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The X-Files - The truth is still out there - Looking back and what it means for the future

The X Files became a cult show not long after their last season ended back in 2002. The revival is an example of how a show can tie up loose ends years after they went off air, not only because the story lets them but because its fan base has grown due to the new amount of platforms where the audience can catch up with TV series.
The show was ground breaking when it aired and it still is, an example of revolutionary storytelling, that doesn’t mean it hasn’t have flaws but that it pushes it own boundaries. Count me as one of the ones that arrived late to the party this show is. Back in the day as soon as the theme song started playing my look of pure terror would make my parents send me to bed, I’m glad. I watched the whole series not long ago and it made me appreciate the show a lot more, maybe if I did watch it back then I’d be terrified, or too frustrated by it now. (Is not the same when you wait 7 years for the main couple to share a kiss – bees are the worst obligatory comment – that when you wait around a month, or less) 

The show main characteristics during its run were: how the staging was treated and the main storylines. The show settled the tone for the hybrid genres it mixed; sci-fi, fantasy and horror; however it didn’t mean it wasn’t able to be truth to other genres it played with, like comedy and drama when the opportunity arises. (Like Syzygy – s03e13 -, Bad Blood - s05e12 -, and The Post Mortem Prometheus -S05e05 -) It was even able to caper the boundaries of what reality TV was with X-COPS – s07e12 -. 
The crew knew how to play with textures, lights and shadows with the elements inside the screen, as their flashlights, and the ones off-frame. X-Files didn’t mark a before and after in TV just because of one reason but due to how every element was displayed. 

The narrative was centered on the gigantic (sometimes too ambitious) mythology arc, the monster of the week episodes and Mulder and Scully’s relationship. They coined the term shipping due to their fantastic chemistry and the way the slow burn romance developed. 
The Mythology arc regarding the conspiracy between aliens and a group of humans called The Syndicate comes to a conclusion when the group objective to be safe from an alien invasion doesn’t end well. The problem is that sometimes the show renegades about it owns theories, are they really aliens or they were always humans gambling with alien technology. The resolution to the show's biggest mysteries, what happened to Samantha Mulder or to Scully’s pregnancies fell short to what it was promised; probably because too much weight was put into the subtext of what wasn't happening onscreen but bed crumbs were left for the audience to fill in the gaps, and sometimes you just have to take a chance.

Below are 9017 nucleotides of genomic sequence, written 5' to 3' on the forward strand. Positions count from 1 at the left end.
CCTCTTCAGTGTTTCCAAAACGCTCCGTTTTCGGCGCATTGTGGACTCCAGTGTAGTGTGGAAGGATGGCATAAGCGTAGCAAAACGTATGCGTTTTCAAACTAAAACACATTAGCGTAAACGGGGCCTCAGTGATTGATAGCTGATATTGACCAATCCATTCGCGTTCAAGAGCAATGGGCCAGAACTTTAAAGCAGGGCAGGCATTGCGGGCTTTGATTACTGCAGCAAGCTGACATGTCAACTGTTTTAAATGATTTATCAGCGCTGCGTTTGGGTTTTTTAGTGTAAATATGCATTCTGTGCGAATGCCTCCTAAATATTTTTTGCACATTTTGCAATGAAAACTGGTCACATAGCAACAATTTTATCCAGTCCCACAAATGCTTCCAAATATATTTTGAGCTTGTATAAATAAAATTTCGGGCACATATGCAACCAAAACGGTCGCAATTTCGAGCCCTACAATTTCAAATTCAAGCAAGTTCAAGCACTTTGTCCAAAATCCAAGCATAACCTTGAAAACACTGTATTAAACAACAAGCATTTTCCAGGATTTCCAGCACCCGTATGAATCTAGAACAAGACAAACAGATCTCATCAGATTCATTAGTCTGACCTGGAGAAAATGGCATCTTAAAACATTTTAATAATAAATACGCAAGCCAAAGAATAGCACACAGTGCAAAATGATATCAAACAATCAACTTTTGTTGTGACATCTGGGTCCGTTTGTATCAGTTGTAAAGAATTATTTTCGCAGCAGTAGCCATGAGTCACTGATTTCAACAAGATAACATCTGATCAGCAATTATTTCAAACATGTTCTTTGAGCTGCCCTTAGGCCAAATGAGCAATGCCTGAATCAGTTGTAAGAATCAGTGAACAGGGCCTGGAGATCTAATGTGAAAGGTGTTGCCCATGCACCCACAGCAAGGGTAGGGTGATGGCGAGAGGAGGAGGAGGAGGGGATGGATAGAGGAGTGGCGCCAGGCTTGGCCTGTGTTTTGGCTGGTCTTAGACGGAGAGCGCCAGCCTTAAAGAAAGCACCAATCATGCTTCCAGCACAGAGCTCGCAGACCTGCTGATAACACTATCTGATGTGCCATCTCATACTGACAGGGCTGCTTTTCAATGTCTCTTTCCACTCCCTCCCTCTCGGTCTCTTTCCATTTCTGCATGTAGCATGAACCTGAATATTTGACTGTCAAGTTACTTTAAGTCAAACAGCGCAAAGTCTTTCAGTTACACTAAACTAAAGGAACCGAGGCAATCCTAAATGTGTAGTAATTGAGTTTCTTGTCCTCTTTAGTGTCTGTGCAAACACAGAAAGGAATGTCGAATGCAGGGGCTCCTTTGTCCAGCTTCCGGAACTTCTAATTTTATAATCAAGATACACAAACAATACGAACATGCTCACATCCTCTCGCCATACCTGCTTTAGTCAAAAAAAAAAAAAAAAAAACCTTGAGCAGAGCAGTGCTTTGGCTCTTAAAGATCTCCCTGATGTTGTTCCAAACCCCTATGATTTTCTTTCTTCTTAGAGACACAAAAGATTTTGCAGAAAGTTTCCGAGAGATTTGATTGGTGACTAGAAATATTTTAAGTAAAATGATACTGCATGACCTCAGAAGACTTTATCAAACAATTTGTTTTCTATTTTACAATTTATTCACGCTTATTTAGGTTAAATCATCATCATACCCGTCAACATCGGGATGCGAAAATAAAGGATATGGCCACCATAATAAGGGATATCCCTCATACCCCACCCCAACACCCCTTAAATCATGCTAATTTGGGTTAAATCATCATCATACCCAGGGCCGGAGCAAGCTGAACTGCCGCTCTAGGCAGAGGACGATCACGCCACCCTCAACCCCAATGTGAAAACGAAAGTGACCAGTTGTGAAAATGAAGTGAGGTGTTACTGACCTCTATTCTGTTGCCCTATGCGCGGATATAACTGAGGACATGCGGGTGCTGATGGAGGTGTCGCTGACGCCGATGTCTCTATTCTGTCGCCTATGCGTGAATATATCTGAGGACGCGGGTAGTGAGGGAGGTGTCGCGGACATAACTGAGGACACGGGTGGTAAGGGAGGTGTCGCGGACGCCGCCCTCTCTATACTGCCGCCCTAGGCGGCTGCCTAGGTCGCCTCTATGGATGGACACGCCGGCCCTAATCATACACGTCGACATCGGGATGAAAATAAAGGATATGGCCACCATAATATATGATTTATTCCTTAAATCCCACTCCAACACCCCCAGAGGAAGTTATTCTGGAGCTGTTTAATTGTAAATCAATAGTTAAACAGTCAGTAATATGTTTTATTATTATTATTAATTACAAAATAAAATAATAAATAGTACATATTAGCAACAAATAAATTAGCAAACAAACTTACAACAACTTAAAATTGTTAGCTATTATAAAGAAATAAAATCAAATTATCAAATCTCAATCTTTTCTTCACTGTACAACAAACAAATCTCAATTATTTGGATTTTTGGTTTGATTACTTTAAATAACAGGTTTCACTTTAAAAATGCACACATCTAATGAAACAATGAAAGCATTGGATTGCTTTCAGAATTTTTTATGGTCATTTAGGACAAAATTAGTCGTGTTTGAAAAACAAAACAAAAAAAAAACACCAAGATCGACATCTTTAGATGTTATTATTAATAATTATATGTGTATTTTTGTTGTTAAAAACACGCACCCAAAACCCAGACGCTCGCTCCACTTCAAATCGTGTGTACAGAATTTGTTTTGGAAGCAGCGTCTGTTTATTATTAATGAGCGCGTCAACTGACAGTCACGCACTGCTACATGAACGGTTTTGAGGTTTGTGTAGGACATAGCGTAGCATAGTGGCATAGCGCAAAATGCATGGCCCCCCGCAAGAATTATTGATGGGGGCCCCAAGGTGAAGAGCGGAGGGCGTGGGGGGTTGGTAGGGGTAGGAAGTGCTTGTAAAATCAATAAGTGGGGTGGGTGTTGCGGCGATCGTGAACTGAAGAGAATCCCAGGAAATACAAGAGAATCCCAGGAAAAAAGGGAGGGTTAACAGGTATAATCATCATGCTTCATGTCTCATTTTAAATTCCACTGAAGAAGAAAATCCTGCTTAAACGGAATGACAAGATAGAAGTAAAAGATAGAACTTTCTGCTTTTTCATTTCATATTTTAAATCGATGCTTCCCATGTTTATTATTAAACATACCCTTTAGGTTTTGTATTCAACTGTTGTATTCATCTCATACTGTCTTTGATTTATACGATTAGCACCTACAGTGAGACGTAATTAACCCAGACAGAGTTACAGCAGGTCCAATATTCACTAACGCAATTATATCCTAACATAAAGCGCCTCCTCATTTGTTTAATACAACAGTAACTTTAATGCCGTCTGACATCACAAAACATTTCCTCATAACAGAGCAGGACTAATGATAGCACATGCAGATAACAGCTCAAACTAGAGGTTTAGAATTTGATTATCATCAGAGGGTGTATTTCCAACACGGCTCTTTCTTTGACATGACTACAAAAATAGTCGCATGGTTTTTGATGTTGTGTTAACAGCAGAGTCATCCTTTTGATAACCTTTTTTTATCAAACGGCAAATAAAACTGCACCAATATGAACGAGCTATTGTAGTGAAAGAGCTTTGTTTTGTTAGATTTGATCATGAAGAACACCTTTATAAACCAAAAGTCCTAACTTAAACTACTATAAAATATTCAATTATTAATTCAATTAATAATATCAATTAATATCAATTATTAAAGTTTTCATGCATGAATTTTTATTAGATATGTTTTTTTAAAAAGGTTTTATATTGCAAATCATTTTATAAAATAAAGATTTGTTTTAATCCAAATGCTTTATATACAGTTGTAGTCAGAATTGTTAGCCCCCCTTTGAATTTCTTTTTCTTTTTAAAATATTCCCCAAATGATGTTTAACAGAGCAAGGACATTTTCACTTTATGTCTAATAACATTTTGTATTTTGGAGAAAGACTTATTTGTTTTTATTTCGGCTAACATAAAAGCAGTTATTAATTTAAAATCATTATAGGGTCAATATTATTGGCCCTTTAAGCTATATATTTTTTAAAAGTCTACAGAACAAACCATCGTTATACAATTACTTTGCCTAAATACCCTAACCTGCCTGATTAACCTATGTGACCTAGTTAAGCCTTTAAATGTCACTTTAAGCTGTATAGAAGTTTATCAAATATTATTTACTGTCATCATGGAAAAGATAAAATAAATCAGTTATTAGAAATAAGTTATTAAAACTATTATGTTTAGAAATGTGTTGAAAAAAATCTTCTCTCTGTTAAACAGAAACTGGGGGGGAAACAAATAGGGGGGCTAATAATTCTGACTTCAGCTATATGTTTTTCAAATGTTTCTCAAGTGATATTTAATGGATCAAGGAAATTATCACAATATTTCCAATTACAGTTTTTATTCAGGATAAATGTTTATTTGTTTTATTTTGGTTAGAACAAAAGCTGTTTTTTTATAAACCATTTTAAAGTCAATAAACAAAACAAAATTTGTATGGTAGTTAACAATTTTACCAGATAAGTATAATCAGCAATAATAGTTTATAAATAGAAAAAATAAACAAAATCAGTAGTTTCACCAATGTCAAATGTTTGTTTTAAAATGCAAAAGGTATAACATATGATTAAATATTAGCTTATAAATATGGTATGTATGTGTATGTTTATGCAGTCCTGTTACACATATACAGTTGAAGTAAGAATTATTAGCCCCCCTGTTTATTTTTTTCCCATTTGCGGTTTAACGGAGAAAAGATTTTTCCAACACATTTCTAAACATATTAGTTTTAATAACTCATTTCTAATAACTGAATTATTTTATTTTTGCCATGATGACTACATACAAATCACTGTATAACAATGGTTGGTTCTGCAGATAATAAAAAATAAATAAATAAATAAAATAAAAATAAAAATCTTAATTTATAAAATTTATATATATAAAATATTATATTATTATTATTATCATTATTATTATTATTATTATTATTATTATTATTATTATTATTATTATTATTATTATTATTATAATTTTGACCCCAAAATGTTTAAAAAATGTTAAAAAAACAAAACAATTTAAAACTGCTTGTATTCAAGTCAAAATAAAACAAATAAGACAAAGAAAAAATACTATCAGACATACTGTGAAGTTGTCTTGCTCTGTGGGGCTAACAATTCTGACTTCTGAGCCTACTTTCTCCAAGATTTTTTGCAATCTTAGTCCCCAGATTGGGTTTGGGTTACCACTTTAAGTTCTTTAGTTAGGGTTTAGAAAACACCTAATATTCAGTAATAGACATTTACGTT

Meanwhile, the monster of the weeks episodes were satisfying because of how they were told, the meta narrative and pop culture references being satisfying on its own, and because these episodes where the ones when the main characters were able to go through different ranks of emotions rather than the suffering they're used to. Also it was an opportunity for the cast to explore how complex their characters were and different codes of acting.

Since season 1 up to season 7 the show it's loyal to its roots, the problem with the X Files, mainly in season 8 and 9 is trying to become something it isn’t; (however, it seems this season might be taking another course of action, see Gupta stating the obvious “The truth is in here” pointing to Mulder’s heart) Mulder and Scully (and Chris Carter) are looking for the truth out there when in reality the truth about the show is in them, the kind of chemistry they have and what each character means to the other. You want to believe in extra terrestrial facts or conspiracies, when in fact, the only person you have to believe is the one that has been by your side almost every day and believes in you. 

The 6 episodes the revival has don't seem enough to wrap up the new conflicts they're exploiting. As season 10 develops there are a lot of news and speculation about what might happen or why the acceptance the show is getting is as big as it is, it might be due to the fact sci-fi is a genre not longer seen with prejudice. I tend to lean towards the reason that it’s because everyone out there is happy to have Scully and Mulder back in their TV screens (or phones or laptops), but mostly, because after My Struggle and Founders Mutation, contrary to what happened with I Want to Believe, The X - Files feels like that show everyone in the 90’s loved, the mere essence of it is back and it’s dealing with plot holes that were snubbed back in the day in a beautiful, albeit sad, way (mainly William’s story line). As the characters keep evolving so does the audience, and it’s such a wonderful moment to be a believer.

About the Author - Laura M
Laura is a proud nerd, TV and movie enthusiast. She's a teacher, producer and does different free lance gigs in her country. In her free time she likes to write and hear what other people think about the media surrounding us.
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